Chicago Water Tower is one of the most popular historic attractions located near the Gold Coast. Just a few minutes walk from the Walton Residence, visitors can stroll along the Magnificent Mile to the gorgeous 19th century landmark. The limestone tower is located directly across the street from the Chicago Avenue Pumping Station and Water Tower Place, a shopping center named after the monument.
The Chicago Water Tower was built in 1869 as a way to irrigate water to the neighborhoods that would eventually become the Gold Coast. Because the water closest to the lake shore was so polluted, a new channel system had to be built to access Lake Michigan. The building was designed by William Boyington and housed a 135 foot iron standpipe. The architecture is styled after the Gothic Revival movement of the 19th century. Many buildings resembling medieval castles emerged during this time period. Boyington also designed the first Chicago Board of Trade, but it was one of the many buildings that was destroyed in the Great Chicago Fire of 1871.
According to Maurice Champagne from the Chicago Architecture Foundation, the Water Tower survived the fire because of a German immigrant named Frank Trautman. Trautman helped keep some buildings from catching fire by draping wet blankets and canvases over them. Though it did sustain heavy damage, the Water Tower remains one of the oldest buildings to survive the Great Chicago Fire.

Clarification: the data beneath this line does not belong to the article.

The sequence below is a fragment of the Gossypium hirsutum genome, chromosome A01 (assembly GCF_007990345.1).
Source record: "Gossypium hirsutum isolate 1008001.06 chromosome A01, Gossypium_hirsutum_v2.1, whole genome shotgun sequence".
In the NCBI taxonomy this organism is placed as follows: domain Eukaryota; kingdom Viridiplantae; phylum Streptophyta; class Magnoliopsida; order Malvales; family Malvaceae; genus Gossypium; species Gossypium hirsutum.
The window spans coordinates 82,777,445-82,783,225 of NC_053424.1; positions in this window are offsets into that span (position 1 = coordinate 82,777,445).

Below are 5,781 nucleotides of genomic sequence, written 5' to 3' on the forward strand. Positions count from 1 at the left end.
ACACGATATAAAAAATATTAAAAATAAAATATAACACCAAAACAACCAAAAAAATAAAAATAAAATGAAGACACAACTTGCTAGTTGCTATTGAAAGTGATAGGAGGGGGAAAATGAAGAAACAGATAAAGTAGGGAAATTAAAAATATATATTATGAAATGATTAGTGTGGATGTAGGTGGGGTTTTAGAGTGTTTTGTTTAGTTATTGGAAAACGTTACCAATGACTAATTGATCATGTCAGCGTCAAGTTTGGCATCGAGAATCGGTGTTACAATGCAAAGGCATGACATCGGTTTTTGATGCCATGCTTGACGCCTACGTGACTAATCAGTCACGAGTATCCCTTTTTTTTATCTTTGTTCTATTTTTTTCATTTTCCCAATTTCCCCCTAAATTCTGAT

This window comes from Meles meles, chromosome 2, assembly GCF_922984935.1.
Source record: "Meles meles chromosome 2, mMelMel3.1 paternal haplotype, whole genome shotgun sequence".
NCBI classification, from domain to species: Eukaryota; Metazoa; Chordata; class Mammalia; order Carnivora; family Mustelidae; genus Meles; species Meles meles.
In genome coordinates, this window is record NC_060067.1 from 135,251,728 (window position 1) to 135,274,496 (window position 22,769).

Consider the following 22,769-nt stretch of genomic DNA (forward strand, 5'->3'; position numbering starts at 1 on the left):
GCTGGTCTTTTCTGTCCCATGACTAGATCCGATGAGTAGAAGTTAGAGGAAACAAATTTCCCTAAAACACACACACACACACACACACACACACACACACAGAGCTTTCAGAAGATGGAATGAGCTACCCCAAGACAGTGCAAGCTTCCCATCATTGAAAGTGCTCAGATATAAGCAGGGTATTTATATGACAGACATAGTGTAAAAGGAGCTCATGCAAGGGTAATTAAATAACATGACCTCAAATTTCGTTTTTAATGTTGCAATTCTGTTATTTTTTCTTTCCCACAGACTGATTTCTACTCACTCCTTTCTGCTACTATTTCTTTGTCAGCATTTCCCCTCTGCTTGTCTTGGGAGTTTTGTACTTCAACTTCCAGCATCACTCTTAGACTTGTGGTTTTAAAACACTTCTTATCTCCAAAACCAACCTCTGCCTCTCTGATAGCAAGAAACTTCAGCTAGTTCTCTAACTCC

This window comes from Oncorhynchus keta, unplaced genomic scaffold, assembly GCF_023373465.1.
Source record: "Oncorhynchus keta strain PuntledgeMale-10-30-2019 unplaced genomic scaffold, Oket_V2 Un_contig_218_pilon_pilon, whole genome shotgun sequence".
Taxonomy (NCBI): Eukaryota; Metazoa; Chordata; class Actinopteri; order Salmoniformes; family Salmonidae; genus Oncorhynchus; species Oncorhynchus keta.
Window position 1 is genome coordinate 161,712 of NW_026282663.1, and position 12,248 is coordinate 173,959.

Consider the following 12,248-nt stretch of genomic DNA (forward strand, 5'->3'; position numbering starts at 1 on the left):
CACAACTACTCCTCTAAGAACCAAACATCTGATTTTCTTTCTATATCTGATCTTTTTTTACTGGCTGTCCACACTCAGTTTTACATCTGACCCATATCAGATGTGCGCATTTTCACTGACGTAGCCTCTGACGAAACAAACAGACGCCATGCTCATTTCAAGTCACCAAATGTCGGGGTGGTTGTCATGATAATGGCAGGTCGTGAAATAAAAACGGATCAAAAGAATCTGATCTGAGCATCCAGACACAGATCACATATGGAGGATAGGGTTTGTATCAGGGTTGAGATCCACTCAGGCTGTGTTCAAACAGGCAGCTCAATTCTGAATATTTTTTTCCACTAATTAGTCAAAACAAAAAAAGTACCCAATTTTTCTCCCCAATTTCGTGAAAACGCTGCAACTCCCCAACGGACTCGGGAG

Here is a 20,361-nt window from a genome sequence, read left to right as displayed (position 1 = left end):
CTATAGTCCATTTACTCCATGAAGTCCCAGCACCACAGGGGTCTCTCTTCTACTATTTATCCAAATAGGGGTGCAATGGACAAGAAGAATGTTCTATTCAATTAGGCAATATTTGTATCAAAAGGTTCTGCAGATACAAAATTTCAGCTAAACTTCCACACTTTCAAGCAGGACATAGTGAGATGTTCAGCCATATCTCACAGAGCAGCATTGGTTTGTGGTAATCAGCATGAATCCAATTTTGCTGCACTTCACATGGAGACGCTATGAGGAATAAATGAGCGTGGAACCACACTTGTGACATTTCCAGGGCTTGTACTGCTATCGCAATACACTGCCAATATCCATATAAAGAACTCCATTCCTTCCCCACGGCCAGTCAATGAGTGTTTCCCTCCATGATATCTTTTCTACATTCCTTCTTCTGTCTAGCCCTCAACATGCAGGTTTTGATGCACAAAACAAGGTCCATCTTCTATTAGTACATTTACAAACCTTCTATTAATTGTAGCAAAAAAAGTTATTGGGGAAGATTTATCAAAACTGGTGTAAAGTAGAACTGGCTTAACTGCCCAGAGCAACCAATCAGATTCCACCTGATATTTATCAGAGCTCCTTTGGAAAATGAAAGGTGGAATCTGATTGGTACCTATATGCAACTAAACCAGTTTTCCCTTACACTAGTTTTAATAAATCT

Due to its damaged state, the Chicago Water Tower was mostly forgotten about by the city. However, in 1913, attempts were made to preserve the old building when it was revealed that the tower would be demolished to make way for other construction projects. Thanks to the Chicago Historical Society, the building remained intact and it’s even reported to be the reason Michigan Avenue curves slightly east.
Though disconnected from the water system in 1911, The Chicago Water Tower remains a popular Chicago landmark and is now used as a venue for local artists. The Chicago Water Tower draws millions of visitors from all around the world and stands as a symbol for a city determined to rise out of the ashes.
City Gallery at the Historic Water Tower
806 N Michigan Ave.
Chicago, IL 60611